Seth Glier plays this coming Friday 12/17 at Northampton’s Academy of Music along with his musical heroes, Martin Sexton. Highly recommended.

Old Time Banjo player Nora Brown Previews Her Upcoming Parlor Room show 1/30

Nora Brown is a poised and talented teenager from Crown Heights in Brooklyn. Not the usual bio from a solo banjo and unaccompanied ballad singer specializing in the music of Eastern Kentucky and Tennessee. Her sound is amazingly authentic having gone to sit and learn from the masters of old-time music like the late Lee Sexton. Her latest EP, “Sidetrack My Engine”, released recently on Jalopy Records was recorded in her basement; not your average basement mind you. Her parents distribute cheese that they age in the century-old lagering tunnels beneath their building. This cave-like structure is the setting for the latest recording. Recorded on an ancient Ampex reel to reel with old RCA ribbon mics, the songs sound timeless. Our segment begins with the old time tune, “Wedding Dress” which she learned from one of her mentors, John Cohen, of the New Lost City Ramblers.

Our conversation touches on many subjects including her love for the mournful ballads of the South, her collaboration with Alice Gerrard, pioneering bluegrass performer, who produced her first release, “Cinnamon Tree”. We talk about the unusual sonic qualities of the cheese/beer lagering tunnel, her work with Jerron “Blind Boy” Paxton who plays the bones on a few tracks.

Of course, we ask Nora to tell us about her trio of banjos and their unique styles they give her music. The release is only seven cuts because of the tunnel/analog equipment used there is another release in the works recorded in St Ann’s church, the site of the Brooklyn Folk Festival.

Nora Brown will be appearing at Northampton’s newly-reopened Parlor Room on January 30th. Tickets are on sale.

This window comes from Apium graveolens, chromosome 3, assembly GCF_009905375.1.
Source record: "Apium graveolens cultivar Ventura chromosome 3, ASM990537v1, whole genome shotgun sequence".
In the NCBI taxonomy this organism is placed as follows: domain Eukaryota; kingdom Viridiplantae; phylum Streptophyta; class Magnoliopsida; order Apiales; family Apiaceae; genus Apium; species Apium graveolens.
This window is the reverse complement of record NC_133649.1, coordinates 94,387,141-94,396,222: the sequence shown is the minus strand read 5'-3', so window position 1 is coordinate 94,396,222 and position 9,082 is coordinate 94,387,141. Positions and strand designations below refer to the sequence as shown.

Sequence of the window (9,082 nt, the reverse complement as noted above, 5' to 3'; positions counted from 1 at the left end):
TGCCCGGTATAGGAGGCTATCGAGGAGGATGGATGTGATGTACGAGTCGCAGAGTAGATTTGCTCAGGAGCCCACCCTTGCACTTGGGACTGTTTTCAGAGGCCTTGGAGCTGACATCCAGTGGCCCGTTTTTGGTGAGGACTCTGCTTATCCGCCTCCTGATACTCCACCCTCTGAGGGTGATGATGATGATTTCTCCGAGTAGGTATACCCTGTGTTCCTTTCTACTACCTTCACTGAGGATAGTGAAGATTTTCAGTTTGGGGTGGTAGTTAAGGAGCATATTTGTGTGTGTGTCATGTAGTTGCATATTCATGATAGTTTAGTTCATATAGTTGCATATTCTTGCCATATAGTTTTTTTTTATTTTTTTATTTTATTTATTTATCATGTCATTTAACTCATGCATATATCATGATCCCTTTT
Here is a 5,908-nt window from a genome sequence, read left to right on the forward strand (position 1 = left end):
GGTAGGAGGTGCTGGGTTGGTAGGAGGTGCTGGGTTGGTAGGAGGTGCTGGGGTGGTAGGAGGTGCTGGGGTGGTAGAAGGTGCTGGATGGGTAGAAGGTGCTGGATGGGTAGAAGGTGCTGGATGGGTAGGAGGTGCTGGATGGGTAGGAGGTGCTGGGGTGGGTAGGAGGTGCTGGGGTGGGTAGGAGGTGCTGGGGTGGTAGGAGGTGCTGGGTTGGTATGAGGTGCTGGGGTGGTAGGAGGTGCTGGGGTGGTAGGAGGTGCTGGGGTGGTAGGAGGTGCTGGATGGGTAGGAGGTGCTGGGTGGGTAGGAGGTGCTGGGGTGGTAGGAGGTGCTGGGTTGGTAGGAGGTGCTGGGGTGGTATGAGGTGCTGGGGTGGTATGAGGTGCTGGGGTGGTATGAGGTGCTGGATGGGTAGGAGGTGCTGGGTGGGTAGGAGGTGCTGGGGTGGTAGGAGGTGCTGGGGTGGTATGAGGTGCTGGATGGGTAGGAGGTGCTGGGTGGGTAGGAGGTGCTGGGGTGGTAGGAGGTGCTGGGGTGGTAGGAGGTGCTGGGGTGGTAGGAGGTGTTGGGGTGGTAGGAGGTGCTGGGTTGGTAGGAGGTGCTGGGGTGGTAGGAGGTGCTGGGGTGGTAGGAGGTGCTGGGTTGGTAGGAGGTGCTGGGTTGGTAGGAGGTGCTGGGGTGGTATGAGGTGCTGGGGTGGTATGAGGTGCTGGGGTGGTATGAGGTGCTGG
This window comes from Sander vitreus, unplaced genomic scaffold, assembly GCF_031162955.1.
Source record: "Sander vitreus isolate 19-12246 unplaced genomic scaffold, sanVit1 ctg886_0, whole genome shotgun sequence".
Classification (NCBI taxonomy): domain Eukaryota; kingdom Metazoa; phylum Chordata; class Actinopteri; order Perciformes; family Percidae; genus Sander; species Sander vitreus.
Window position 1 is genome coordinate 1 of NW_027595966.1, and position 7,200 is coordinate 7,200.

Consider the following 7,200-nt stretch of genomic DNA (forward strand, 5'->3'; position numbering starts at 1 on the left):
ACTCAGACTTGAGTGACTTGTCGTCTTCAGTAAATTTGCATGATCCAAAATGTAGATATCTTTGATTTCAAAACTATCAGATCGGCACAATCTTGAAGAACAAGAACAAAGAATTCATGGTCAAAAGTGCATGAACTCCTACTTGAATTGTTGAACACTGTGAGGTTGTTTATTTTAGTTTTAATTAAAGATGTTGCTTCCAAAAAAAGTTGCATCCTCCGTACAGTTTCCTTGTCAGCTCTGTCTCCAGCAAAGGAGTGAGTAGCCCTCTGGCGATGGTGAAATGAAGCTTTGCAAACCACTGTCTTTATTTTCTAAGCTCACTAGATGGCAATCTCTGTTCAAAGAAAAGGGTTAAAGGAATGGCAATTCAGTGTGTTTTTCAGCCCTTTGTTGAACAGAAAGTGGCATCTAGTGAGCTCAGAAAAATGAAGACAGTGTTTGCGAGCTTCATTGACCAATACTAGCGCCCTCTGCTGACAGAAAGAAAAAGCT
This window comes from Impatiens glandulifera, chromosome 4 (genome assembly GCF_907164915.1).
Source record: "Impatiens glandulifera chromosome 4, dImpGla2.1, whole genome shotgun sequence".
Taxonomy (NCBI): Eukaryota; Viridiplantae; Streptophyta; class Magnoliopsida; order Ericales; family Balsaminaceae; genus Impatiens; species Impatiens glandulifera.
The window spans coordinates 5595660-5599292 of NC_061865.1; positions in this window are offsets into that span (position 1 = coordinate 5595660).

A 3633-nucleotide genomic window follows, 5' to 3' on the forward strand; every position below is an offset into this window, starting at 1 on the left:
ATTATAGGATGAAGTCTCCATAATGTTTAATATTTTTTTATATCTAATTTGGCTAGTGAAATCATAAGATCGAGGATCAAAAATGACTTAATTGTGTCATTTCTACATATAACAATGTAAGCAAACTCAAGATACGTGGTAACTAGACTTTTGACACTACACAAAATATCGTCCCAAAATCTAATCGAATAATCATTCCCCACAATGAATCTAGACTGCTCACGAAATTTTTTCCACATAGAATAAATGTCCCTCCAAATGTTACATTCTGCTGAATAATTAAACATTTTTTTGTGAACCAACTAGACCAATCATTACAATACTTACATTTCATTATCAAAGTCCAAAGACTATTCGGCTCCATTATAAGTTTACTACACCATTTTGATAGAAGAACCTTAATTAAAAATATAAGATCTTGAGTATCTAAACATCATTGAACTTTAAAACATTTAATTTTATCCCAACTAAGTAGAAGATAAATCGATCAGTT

NineVoltHeart “Witnesses” Jake Klar’s songwriting prowess.

Jake Klar is a local singer songwriter whose music I’ve long admired. But, it’s been awhile since we’ve got together to chat. Yesterday was a great opportunity to catch up and listen to his latest batch of songs in an EP called “Witness”. This would be Jake’s sixth release in the last decade. His sound has broadened over these years adding a larger band to his songs especially emphasizing a variety of keyboards. We start the segment off with just Jake and his guitar playing his song “Rosy” from “Until The Wildfire Becomes Paradise”.

Our conversation covers his views on our local area music scene including some smaller house concert opportunities. We chat about Jake’s experience during the last year without constant gigs to play. He used this opportunity to put away music for a bit altogether to focus on other things. The more recent return to playing shows again reinvigorated him and his latest efforts show this enthusiasm. “Witness” is a four song EP which showcases Jake’s band recorded at Andy Cass’ Sleeper Cave Recording Studios. Our segment includes “Up On the Hill”, “American Dream” and “Let’s Dance” all from the EP “Witness”

Jake plays his Gibson acoustic to give us stripped down versions of “Masquerade” and “Tallyman” in studio. What a treat! “Tallyman” was recorded in a week-long songwriting retreat sponsored by Sustain Music and Nature, a non-profit which connects artists with public lands and environmental organizations. Jake partnered with Sustain in write “Tallyman” after his experiences at Great Mountain Forest in Norfolk, Ct. We finish our segment talking about the Jake Klar Band’s upcoming New City Brewery show on 11/20 at 8PM in Easthampton.

Annika Amstutz plays some “Old Favorites” on NineVoltHeart.

Annika Amstutz has released a glorious duo album with Daniel Plane called “Old Favorites”. Eleven tunes from Scottish, Irish, Old Time and Contra Dance traditions. Most are traditional tunes but all are played with enthusiasm and even some improvisation. We begin our segment with the first set of tunes from “Old Favorites” which is “Virginia Reel/Silver Spear/Mason’s Apron.”

Annika and I discuss the circumstances surrounding this opportunity to record, essentially there was a narrow window and Annnika and Daniel thrived in the time (one afternoon) allotted. Other topics include a bit of Annika’s biographical info and her musical journey. We discuss the pairing of cello and fiddle which has made a renaissance in the last few decades. She also fills us in on the work of her collaborator Daniel Plane, also a previous Valley teacher and player now moved to Wisconsin.